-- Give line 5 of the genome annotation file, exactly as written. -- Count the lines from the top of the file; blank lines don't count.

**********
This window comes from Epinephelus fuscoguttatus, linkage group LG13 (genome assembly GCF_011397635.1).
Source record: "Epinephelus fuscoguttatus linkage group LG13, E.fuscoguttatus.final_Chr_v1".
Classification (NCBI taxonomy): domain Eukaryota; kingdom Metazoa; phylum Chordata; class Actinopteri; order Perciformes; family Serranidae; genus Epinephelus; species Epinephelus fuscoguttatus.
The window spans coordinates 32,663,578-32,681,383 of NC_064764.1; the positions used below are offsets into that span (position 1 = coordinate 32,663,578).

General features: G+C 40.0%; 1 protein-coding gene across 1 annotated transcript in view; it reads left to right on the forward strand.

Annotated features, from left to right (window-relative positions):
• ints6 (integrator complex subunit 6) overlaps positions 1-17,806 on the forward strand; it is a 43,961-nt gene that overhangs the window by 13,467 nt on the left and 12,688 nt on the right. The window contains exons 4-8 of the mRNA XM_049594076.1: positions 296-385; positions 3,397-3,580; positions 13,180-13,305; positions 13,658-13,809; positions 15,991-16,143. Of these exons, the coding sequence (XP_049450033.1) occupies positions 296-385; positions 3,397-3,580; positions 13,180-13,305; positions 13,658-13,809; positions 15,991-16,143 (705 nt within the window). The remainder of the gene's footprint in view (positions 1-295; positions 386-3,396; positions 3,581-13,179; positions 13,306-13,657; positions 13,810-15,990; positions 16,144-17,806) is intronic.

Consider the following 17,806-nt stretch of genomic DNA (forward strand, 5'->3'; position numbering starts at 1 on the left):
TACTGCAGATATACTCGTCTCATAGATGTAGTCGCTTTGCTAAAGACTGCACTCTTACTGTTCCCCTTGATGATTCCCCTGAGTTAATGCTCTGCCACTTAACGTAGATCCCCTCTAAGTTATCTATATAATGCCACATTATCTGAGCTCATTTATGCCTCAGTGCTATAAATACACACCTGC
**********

General features: G+C 40.0%; 1 protein-coding gene across 1 annotated transcript in view; it reads left to right on the forward strand.